Wed. Dec 7th, 2022

An American in Paris, indeed. Southern Californian Frank Adrian Barron has written a captivating love letter to the City of Light in his debut book, Sweet Paris: Seasonal Recipes from An American Baker in France (Harper Design). This beautifully styled hardcover brims with superb photographs by Joann Pai that partner perfectly with Barron’s charming words. He shares culinary know-how, travel tips and more than 60 spectacular recipes. For anyone who has fallen in love with France, fantasizes about vacationing there, enjoys baking or eating desserts, this is an engaging dreamy-book escape. Consider it as an especially delectable Mother’s Day gift.

Barron moved to Paris in 2012 with his partner, who was offered an interesting job. Their stay, which was intended to be temporary, transitioned to committed status, altering Barron’s life — and the lives of those in his stellar orbit. At first, there were significant adjustments: learning the French language, nurturing fresh friendships. Embracing so much new, however, didn’t mean Barron forgot the old. He had a crush on France, yet missed America. And at that crux of cherishing the zest of both worlds, a pivot emerged, spinning Barron toward an unexpected career. Sweet Paris stirs an irresistible story with a bit of fairytale allure.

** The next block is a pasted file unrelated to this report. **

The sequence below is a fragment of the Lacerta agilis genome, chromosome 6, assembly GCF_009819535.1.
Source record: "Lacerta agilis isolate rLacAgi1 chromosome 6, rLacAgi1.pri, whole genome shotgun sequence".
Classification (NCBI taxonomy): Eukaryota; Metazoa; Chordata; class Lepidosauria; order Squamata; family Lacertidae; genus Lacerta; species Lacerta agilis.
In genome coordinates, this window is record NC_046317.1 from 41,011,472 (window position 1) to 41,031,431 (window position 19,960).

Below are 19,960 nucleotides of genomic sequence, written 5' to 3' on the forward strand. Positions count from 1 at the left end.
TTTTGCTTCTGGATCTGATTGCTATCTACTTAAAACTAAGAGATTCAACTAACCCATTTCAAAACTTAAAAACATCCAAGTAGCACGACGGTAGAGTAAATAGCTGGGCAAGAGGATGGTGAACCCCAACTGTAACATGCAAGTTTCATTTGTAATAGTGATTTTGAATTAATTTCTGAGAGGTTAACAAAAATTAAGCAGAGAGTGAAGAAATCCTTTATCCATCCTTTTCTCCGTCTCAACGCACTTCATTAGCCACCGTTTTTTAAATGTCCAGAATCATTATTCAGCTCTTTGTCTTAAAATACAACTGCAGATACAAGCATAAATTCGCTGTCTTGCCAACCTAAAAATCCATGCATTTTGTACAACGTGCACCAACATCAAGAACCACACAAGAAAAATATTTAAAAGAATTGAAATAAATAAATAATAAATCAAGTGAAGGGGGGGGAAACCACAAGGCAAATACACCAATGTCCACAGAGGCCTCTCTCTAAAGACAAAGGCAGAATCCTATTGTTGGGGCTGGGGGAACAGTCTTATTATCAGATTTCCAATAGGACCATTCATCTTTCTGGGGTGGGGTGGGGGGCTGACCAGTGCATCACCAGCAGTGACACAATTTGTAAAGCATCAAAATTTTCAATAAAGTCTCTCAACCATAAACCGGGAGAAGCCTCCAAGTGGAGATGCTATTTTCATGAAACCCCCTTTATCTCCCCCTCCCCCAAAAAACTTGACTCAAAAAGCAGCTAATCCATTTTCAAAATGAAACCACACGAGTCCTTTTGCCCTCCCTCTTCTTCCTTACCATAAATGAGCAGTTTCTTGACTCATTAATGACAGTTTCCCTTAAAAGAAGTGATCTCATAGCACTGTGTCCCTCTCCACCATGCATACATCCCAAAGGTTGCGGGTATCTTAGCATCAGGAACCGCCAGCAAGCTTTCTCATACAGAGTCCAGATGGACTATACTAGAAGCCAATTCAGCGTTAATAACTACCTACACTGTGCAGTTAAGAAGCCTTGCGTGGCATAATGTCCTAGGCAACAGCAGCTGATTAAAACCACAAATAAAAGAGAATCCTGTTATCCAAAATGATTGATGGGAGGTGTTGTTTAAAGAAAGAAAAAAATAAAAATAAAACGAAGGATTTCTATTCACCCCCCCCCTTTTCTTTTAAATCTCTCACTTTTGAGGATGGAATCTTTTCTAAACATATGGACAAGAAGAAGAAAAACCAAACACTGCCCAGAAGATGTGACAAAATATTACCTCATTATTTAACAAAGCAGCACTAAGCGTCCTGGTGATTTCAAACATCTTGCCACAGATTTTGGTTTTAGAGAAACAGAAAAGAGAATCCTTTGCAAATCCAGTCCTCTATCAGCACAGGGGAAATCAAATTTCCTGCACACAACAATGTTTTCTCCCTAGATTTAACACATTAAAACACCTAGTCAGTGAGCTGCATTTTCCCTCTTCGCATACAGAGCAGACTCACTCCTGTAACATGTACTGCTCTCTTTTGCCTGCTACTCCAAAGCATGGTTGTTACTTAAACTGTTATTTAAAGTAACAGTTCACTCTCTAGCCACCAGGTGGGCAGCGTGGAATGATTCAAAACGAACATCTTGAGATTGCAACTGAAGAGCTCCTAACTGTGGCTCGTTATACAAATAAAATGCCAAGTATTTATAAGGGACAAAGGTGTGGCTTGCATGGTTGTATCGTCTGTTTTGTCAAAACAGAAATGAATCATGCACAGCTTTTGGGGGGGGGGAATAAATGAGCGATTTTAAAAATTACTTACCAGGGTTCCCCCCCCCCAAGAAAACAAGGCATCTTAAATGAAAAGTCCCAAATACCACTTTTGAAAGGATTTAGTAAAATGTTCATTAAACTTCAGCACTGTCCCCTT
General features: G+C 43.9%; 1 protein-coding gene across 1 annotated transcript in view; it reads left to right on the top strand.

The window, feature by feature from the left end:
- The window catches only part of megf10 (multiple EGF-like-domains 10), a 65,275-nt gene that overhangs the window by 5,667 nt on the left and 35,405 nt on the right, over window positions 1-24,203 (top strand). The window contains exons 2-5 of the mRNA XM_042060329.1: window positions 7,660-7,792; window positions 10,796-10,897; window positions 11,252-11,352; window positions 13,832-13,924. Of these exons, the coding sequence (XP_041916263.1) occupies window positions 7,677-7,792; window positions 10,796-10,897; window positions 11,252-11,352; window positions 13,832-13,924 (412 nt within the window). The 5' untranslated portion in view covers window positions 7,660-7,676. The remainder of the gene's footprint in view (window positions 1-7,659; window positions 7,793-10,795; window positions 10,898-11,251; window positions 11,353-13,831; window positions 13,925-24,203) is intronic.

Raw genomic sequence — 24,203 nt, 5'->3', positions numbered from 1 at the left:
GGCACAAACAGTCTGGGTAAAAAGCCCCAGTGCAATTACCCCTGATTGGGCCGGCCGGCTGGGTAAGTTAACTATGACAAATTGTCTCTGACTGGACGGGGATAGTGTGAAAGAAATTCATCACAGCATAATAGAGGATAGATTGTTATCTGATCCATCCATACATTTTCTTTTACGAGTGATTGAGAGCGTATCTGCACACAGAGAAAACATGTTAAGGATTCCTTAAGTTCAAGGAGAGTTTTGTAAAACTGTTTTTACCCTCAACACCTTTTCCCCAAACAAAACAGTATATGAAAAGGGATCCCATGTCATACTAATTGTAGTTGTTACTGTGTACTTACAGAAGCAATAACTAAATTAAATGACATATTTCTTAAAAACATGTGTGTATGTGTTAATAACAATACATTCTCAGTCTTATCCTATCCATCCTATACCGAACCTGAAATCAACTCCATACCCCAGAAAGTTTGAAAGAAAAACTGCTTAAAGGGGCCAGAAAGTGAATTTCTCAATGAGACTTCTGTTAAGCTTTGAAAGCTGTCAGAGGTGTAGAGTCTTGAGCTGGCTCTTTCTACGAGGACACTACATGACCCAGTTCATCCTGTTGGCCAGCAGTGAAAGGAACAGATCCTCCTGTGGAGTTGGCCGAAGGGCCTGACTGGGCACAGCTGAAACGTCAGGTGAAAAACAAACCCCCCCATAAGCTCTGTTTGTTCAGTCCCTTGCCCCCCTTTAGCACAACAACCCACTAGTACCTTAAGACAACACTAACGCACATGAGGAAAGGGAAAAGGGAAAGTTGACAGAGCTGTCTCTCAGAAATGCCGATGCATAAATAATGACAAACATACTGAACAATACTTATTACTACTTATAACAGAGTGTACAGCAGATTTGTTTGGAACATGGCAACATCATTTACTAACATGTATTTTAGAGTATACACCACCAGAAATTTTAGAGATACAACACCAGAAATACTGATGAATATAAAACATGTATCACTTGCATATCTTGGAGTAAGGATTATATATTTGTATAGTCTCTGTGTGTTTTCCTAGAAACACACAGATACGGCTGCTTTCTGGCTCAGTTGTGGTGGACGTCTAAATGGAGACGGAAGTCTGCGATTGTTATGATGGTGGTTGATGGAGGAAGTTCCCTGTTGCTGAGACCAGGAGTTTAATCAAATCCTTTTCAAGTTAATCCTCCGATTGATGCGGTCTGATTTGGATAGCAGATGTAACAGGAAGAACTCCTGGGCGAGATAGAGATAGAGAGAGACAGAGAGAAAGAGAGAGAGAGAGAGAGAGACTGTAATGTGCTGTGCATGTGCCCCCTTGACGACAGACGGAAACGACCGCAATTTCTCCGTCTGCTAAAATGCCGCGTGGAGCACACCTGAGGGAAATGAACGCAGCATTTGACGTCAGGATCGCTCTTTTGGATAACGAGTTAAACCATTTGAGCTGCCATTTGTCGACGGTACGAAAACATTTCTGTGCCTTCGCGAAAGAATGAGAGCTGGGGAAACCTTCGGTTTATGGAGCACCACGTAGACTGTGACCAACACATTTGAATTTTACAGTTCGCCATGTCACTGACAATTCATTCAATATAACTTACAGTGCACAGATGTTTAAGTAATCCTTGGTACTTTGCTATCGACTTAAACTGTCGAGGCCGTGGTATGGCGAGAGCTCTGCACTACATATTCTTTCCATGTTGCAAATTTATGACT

In Paris, Barron was surrounded by boulangeries and pâtisseries tiered with brioches, buttery croissants, éclairs, macarons, Madeleines and mont-blancs that he devoured daily. As months went by, “…after I gorged myself on all the French delicacies…, I was ready for tastes that reminded me of home,” he explains. Barron was homesick for classic American sweets, such as banana bread, buttercream-filled layer cakes, cheesecakes, chocolate chip cookies, cupcakes, lemon bars, muffins and his mother’s signature cinnamon brown sugar Bundt cake. Not able to find those edible comforts in Paris, Barron had a brainstorm, impressively teaching himself how to bake, gradually attempting more complicated feats until his results became masterful. His goal: Conceiving desserts that — voila! — are amazing combinations of the finest French and American ingredients and influences.